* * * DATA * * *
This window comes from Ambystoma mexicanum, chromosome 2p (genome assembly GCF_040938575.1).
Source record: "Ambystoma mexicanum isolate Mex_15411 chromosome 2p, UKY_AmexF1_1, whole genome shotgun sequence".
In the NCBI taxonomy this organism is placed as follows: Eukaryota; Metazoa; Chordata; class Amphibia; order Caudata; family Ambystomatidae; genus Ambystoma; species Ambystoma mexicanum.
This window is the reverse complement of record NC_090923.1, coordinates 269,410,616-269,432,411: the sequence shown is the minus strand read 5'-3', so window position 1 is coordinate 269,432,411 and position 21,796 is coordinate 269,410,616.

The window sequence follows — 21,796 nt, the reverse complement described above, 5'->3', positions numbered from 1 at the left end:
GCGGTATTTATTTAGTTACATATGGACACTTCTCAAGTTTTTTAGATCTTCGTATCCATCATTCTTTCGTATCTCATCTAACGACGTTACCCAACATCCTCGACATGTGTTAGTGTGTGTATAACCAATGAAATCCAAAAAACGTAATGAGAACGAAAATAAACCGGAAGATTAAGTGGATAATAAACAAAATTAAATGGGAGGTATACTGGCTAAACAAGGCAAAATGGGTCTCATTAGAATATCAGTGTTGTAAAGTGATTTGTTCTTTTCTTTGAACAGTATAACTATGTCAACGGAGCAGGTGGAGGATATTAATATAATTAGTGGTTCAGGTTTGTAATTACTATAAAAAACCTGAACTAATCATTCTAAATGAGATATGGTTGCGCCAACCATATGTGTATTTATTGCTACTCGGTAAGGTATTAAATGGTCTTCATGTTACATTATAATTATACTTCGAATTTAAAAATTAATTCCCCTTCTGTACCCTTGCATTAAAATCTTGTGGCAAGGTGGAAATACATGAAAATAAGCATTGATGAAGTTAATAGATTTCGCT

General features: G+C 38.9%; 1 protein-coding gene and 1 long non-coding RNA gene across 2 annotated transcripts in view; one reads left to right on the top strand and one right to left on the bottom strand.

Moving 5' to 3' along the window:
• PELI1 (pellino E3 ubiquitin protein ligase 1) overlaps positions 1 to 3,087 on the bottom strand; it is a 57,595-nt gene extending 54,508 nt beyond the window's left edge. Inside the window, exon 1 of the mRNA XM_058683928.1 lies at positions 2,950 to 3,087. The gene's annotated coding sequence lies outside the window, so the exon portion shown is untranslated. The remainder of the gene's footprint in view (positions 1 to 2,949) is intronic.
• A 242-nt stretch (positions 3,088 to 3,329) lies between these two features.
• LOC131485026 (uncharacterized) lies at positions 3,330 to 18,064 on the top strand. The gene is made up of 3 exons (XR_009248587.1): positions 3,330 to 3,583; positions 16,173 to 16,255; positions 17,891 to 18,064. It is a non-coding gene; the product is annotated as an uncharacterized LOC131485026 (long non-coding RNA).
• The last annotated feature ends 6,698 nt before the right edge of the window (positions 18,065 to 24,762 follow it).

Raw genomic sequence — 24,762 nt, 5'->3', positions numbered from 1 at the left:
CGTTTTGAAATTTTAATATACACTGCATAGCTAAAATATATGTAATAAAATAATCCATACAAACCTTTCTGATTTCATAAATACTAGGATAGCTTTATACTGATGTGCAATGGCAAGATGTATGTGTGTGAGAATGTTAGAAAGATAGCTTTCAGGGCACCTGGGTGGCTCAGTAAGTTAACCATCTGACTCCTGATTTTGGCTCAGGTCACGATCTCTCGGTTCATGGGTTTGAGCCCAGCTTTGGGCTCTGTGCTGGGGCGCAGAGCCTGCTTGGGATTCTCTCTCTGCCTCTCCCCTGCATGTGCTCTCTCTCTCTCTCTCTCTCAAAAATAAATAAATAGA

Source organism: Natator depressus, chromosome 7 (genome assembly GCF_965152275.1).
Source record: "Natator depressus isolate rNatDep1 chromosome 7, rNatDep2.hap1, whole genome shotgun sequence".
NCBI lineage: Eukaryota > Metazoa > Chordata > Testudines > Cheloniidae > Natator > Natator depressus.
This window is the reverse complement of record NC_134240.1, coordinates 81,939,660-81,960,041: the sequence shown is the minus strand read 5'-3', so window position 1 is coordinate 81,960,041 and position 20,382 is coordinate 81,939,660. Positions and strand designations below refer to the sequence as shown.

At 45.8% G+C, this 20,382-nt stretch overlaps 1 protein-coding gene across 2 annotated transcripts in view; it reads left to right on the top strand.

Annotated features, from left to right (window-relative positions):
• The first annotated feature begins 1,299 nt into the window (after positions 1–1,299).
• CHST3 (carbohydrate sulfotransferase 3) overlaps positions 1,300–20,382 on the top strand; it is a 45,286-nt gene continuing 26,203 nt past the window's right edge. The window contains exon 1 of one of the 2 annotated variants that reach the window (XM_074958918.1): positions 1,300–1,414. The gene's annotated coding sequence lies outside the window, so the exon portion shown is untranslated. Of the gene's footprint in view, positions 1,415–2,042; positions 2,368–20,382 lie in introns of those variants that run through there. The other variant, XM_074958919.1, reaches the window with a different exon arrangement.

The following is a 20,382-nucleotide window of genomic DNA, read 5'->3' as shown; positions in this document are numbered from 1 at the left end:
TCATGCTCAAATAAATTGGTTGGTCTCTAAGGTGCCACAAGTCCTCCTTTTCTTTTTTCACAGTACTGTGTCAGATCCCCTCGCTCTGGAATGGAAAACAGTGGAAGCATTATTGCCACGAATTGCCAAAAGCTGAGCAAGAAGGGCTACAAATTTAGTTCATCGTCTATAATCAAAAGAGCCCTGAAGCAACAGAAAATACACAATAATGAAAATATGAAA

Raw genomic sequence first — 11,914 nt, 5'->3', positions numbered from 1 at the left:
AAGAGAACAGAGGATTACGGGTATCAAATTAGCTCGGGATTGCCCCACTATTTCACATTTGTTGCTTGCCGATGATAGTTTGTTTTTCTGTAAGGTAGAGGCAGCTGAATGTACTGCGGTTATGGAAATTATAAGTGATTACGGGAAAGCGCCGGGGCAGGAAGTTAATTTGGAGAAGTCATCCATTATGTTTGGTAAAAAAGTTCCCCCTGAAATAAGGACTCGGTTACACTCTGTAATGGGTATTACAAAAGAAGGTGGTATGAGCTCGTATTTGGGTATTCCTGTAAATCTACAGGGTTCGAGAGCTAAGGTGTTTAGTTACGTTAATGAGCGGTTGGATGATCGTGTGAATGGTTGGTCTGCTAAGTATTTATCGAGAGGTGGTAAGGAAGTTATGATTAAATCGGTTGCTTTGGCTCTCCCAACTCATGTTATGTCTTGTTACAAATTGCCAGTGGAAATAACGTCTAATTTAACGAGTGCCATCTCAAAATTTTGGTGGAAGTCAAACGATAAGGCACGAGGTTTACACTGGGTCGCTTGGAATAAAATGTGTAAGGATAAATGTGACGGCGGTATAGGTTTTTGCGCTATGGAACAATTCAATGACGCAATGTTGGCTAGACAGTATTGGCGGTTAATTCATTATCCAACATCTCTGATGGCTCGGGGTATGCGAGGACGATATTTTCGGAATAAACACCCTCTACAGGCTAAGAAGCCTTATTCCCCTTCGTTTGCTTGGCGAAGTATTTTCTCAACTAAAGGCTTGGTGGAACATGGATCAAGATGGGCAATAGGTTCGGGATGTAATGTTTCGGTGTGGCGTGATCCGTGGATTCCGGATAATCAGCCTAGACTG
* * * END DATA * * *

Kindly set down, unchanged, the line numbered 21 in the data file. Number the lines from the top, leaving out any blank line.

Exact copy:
• The first annotated feature begins 1,299 nt into the window (after positions 1–1,299).